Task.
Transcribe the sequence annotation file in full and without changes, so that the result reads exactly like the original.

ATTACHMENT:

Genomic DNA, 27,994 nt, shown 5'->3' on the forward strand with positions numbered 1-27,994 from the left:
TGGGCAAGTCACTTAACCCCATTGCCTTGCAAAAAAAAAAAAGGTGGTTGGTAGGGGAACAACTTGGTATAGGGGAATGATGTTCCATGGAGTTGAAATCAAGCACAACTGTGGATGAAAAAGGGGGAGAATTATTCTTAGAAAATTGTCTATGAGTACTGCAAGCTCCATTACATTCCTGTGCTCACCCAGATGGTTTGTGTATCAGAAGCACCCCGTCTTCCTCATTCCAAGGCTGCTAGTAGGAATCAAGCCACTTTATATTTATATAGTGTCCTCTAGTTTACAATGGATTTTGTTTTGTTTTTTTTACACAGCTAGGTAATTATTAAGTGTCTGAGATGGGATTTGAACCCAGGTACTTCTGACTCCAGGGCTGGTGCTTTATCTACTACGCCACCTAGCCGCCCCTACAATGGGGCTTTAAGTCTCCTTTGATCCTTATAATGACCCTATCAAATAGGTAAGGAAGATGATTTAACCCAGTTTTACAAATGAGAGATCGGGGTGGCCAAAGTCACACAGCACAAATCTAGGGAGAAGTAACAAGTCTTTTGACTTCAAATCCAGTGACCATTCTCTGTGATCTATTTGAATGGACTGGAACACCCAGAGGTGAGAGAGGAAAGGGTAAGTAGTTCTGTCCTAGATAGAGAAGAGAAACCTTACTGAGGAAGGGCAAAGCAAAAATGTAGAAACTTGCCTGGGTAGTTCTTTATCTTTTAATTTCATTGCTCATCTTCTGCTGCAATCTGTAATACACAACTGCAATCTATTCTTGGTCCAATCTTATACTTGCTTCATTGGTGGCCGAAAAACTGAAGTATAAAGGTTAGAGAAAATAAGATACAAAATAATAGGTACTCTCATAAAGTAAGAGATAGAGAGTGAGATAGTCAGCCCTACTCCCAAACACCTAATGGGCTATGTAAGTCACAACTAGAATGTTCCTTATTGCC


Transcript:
Genomic DNA, 27,994 nt, shown 5'->3' on the forward strand with positions numbered 1-27,994 from the left:
TGGGCAAGTCACTTAACCCCATTGCCTTGCAAAAAAAAAAAAGGTGGTTGGTAGGGGAACAACTTGGTATAGGGGAATGATGTTCCATGGAGTTGAAATCAAGCACAACTGTGGATGAAAAAGGGGGAGAATTATTCTTAGAAAATTGTCTATGAGTACTGCAAGCTCCATTACATTCCTGTGCTCACCCAGATGGTTTGTGTATCAGAAGCACCCCGTCTTCCTCATTCCAAGGCTGCTAGTAGGAATCAAGCCACTTTATATTTATATAGTGTCCTCTAGTTTACAATGGATTTTGTTTTGTTTTTTTTACACAGCTAGGTAATTATTAAGTGTCTGAGATGGGATTTGAACCCAGGTACTTCTGACTCCAGGGCTGGTGCTTTATCTACTACGCCACCTAGCCGCCCCTACAATGGGGCTTTAAGTCTCCTTTGATCCTTATAATGACCCTATCAAATAGGTAAGGAAGATGATTTAACCCAGTTTTACAAATGAGAGATCGGGGTGGCCAAAGTCACACAGCACAAATCTAGGGAGAAGTAACAAGTCTTTTGACTTCAAATCCAGTGACCATTCTCTGTGATCTATTTGAATGGACTGGAACACCCAGAGGTGAGAGAGGAAAGGGTAAGTAGTTCTGTCCTAGATAGAGAAGAGAAACCTTACTGAGGAAGGGCAAAGCAAAAATGTAGAAACTTGCCTGGGTAGTTCTTTATCTTTTAATTTCATTGCTCATCTTCTGCTGCAATCTGTAATACACAACTGCAATCTATTCTTGGTCCAATCTTATACTTGCTTCATTGGTGGCCGAAAAACTGAAGTATAAAGGTTAGAGAAAATAAGATACAAAATAATAGGTACTCTCATAAAGTAAGAGATAGAGAGTGAGATAGTCAGCCCTACTCCCAAACACCTAATGGGCTATGTAAGTCACAACTAGAATGTTCCTTATTGCC